Your 3 Sources of Competition
by Anthony Sills
(And How to Beat 'Em)
Your competition isn't just the business across town that sells similar items as your business. There are other types of competitors your business faces that aren't quite so obvious. Find out what they are, and how to beat all of them, here.
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What's keeping qualified customers from buying from you? If you said "the competition" you're probably right. But your competition may not be who or what you think it is. Freelance copywriter and marketing consultant Bob Bly said, “You do not have a monopoly on solving the customer's problem. He has many options.”
Those options are your competition.
To win the sale, you need to identify what those competing customer options are before you can develop ways to position your product or service in a way that will make customers see you as the preferred option.
3 Powerful Types of Competitors to Your Business
Even if your product or service is the best around, you have competitors. That's because when it comes to making a purchase, a customer has several choices:
1. Do nothing: Most business owners don't consider this option. Yet, inaction is often the easiest course for your prospective customers to take. Indecision, procrastination, and the human nature to maintain the status quo are powerful forces. According to Forbes, “About 60 percent of qualified leads fall by the wayside because the customer doesn’t find value in purchasing something new and therefore, they decide to forgo any type of change.”
2. DIY: More often than you may think, prospective customers choose to just do it themselves. Often the customer can do as good a job as you can … or at least thinks he can. Photographers compete against smartphones with cameras. Lawn care companies compete with homeowners with lawnmowers. The same thing goes for stock brokers, travel agents, and restaurant owners. Keep in mind that when people opt to go it alone, it's not always about saving money.
3. Other companies in your market: All the companies who offer the same or similar products in your market are your direct competitors. You’re also up against indirect competitors. These companies’ products or services are not the same as yours, but can still meet your customer’s needs. For example, even though a pizzeria and a burger joint sell different food items, they’re both targeting hungry people. That makes them competitors.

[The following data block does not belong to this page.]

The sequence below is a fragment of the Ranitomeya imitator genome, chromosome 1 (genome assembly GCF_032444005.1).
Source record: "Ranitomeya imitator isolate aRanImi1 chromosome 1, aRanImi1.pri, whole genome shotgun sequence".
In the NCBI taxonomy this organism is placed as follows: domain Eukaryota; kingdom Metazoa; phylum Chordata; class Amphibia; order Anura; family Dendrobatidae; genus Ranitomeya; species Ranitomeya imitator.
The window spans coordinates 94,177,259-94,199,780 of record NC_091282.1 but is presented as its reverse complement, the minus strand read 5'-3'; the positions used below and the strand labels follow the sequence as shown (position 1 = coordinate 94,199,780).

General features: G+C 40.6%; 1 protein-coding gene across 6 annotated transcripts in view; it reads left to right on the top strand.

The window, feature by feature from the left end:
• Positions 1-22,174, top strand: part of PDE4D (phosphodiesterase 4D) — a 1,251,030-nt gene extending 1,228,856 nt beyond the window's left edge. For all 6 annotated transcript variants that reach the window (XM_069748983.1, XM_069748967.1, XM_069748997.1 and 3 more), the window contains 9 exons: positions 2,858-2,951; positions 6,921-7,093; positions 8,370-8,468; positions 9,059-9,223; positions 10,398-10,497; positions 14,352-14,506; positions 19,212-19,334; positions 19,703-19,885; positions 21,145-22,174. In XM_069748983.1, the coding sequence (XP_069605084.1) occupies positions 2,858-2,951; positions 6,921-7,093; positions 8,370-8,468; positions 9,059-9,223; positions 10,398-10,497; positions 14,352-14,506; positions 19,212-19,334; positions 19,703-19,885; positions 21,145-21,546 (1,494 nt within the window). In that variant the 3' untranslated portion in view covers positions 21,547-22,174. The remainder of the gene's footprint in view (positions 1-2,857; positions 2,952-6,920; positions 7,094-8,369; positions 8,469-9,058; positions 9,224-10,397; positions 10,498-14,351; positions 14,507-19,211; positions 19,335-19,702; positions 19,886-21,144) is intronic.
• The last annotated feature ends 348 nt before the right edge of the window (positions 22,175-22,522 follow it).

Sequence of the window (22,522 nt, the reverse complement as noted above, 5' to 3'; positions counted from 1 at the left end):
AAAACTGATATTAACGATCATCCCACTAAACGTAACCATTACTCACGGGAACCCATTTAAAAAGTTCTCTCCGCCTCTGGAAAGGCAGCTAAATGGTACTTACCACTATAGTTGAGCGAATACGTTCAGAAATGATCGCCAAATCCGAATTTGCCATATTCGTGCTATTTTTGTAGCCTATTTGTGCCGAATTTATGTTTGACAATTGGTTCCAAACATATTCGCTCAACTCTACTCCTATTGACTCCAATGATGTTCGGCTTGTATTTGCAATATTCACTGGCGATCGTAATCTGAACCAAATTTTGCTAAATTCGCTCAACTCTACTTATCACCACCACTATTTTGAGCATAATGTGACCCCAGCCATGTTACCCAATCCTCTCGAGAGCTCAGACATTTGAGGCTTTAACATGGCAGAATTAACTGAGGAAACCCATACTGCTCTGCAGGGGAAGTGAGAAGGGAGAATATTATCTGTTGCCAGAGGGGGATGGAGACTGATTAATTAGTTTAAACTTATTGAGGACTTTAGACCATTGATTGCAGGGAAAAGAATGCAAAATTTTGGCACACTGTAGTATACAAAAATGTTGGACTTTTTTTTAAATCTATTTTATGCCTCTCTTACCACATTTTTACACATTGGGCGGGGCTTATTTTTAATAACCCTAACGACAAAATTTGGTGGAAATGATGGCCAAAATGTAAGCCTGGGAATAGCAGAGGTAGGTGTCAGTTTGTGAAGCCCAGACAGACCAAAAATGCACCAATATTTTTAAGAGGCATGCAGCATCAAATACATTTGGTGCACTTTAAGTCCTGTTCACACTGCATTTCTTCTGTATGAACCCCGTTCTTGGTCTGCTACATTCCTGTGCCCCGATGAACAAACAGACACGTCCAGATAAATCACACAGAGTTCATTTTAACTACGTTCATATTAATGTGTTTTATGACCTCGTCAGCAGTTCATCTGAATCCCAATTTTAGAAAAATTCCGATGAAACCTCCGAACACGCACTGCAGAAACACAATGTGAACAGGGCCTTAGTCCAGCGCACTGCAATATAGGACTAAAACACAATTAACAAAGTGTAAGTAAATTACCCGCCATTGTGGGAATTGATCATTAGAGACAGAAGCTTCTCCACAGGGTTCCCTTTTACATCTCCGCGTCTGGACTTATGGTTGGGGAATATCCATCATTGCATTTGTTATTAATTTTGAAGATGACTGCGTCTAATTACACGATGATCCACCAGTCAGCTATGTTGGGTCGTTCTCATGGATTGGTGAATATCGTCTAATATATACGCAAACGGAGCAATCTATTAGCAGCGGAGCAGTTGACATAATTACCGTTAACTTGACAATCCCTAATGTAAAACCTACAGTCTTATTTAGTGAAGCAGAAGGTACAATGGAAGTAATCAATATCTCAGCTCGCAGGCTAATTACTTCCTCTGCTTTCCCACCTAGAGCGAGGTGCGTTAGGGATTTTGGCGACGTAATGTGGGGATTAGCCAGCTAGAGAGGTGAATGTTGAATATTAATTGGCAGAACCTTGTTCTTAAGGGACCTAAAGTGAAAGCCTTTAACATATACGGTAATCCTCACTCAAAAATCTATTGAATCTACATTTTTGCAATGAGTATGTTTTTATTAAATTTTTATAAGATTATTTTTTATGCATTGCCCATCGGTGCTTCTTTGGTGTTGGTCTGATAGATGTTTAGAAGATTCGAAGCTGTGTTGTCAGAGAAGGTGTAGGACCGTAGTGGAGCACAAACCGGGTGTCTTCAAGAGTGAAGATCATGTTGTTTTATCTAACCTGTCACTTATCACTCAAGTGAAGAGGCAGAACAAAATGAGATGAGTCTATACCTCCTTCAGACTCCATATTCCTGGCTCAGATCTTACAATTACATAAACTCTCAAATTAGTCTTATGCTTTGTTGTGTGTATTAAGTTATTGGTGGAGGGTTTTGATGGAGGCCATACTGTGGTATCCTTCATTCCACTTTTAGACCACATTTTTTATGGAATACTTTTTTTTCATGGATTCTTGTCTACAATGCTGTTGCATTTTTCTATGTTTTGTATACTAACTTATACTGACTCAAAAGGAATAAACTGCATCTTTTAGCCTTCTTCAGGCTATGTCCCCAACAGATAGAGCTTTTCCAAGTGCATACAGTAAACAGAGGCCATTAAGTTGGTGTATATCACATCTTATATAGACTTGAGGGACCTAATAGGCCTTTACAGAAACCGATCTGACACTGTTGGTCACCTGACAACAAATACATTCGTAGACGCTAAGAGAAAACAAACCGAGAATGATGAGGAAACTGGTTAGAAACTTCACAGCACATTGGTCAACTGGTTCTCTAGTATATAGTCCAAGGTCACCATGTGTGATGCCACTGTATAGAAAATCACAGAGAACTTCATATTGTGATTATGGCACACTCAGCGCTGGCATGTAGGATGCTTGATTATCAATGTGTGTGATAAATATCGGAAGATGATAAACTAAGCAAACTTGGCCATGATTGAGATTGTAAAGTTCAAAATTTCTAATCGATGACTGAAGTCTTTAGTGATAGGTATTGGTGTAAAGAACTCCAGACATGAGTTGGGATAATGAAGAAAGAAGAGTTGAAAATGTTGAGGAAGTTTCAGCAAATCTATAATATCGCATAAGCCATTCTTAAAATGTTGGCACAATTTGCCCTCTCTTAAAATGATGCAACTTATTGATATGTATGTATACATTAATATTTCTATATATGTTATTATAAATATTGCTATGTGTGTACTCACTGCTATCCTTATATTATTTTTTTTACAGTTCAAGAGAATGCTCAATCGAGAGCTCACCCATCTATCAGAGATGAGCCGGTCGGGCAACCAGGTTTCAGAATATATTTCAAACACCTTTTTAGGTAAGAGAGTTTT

How to Beat Your Competition
So, now that you know who your competition is, how do you go toe-to-toe with them and emerge victorious? Every situation is unique but here are some ideas that can help you win.
- The Do Nothings: When a potential customer decides to do nothing, you’ll have to convince them to take action. A good approach is to help them realize they’re unsatisfied with their current situation. Make them aware of their problem and your ability to solve it. Then you can gradually work on persuading them to take action. Since these people aren’t actively trying to solve their problem, you don’t want to hard sell them. Keep the focus on them and their problem. According to the Harvard Business Review, “there tends to be a higher no-decision rate where product differentiation is extremely small” so when you do talk about your product, make it clear how you solve the problem better than your competition.
- The DIYers: These people understand their problem/situation. They are also opting to take care of it themselves. If you want them to buy from you, highlight the negative consequences if they try to solve the problem themselves. Show how they can get the result they want in less time or for less money by letting you do it. For example, if solving the problem is time-consuming, stress how letting you handle it will give them more leisure time. If it's work that needs special equipment, tools, or skills, talk about how getting the work done professionally saves money and prevents future problems.
- Other companies in your market: To compete with companies that offer the same or similar products in your market, you need better marketing. What sets you apart from your competitors? Whatever it is, let potential customers know. If you don’t want to compete on price, offer better customer service. Perhaps the most important tip for beating the competition is to get really good at two things. Know your competition and know your customers. When you know who your competitors are, what they offer, and how much they charge you can find ways to stand out. When you know what your customers want and need you can find ways to deliver that better than everyone else.
Remember, your prospects always have three choices and you are the last: to do nothing, to do it themselves, or to use you. Focus on being the first choice every time.
© 2016 Attard Communications, Inc. All Rights Reserved. May not be reproduced, reprinted or redistributed without written permission from Attard Communications, Inc.
Anthony Sills is
a direct-response copywriter and content strategist on a mission to eliminate
boring marketing. He's written copy for eBay, SEMrush, IBM, American Express,
InfusionSoft and many exciting startups. You can always reach Anthony via social